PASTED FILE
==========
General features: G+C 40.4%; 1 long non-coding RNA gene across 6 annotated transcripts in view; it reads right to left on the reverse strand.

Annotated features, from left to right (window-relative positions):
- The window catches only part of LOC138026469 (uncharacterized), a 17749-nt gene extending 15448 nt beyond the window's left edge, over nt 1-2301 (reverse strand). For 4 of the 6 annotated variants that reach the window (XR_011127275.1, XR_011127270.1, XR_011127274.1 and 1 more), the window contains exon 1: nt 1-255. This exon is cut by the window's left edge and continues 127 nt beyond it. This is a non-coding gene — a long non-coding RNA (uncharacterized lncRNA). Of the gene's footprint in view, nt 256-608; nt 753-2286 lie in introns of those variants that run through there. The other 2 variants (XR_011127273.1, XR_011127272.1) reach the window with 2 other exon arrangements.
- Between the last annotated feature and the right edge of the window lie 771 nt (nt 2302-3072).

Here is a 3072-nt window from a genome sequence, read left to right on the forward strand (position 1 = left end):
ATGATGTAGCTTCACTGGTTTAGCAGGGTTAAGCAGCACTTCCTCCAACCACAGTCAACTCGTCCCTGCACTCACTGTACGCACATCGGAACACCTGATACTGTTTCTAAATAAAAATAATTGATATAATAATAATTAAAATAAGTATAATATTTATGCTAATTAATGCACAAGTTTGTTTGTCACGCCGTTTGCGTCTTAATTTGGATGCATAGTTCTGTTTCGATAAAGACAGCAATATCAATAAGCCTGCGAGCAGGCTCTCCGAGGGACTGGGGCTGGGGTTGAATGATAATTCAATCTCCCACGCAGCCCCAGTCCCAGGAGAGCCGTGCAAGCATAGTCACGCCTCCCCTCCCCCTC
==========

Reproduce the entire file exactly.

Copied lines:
General features: G+C 40.4%; 1 long non-coding RNA gene across 6 annotated transcripts in view; it reads right to left on the reverse strand.

Annotated features, from left to right (window-relative positions):
- The window catches only part of LOC138026469 (uncharacterized), a 17749-nt gene extending 15448 nt beyond the window's left edge, over nt 1-2301 (reverse strand). For 4 of the 6 annotated variants that reach the window (XR_011127275.1, XR_011127270.1, XR_011127274.1 and 1 more), the window contains exon 1: nt 1-255. This exon is cut by the window's left edge and continues 127 nt beyond it. This is a non-coding gene — a long non-coding RNA (uncharacterized lncRNA). Of the gene's footprint in view, nt 256-608; nt 753-2286 lie in introns of those variants that run through there. The other 2 variants (XR_011127273.1, XR_011127272.1) reach the window with 2 other exon arrangements.
- Between the last annotated feature and the right edge of the window lie 771 nt (nt 2302-3072).

Here is a 3072-nt window from a genome sequence, read left to right on the forward strand (position 1 = left end):
ATGATGTAGCTTCACTGGTTTAGCAGGGTTAAGCAGCACTTCCTCCAACCACAGTCAACTCGTCCCTGCACTCACTGTACGCACATCGGAACACCTGATACTGTTTCTAAATAAAAATAATTGATATAATAATAATTAAAATAAGTATAATATTTATGCTAATTAATGCACAAGTTTGTTTGTCACGCCGTTTGCGTCTTAATTTGGATGCATAGTTCTGTTTCGATAAAGACAGCAATATCAATAAGCCTGCGAGCAGGCTCTCCGAGGGACTGGGGCTGGGGTTGAATGATAATTCAATCTCCCACGCAGCCCCAGTCCCAGGAGAGCCGTGCAAGCATAGTCACGCCTCCCCTCCCCCTC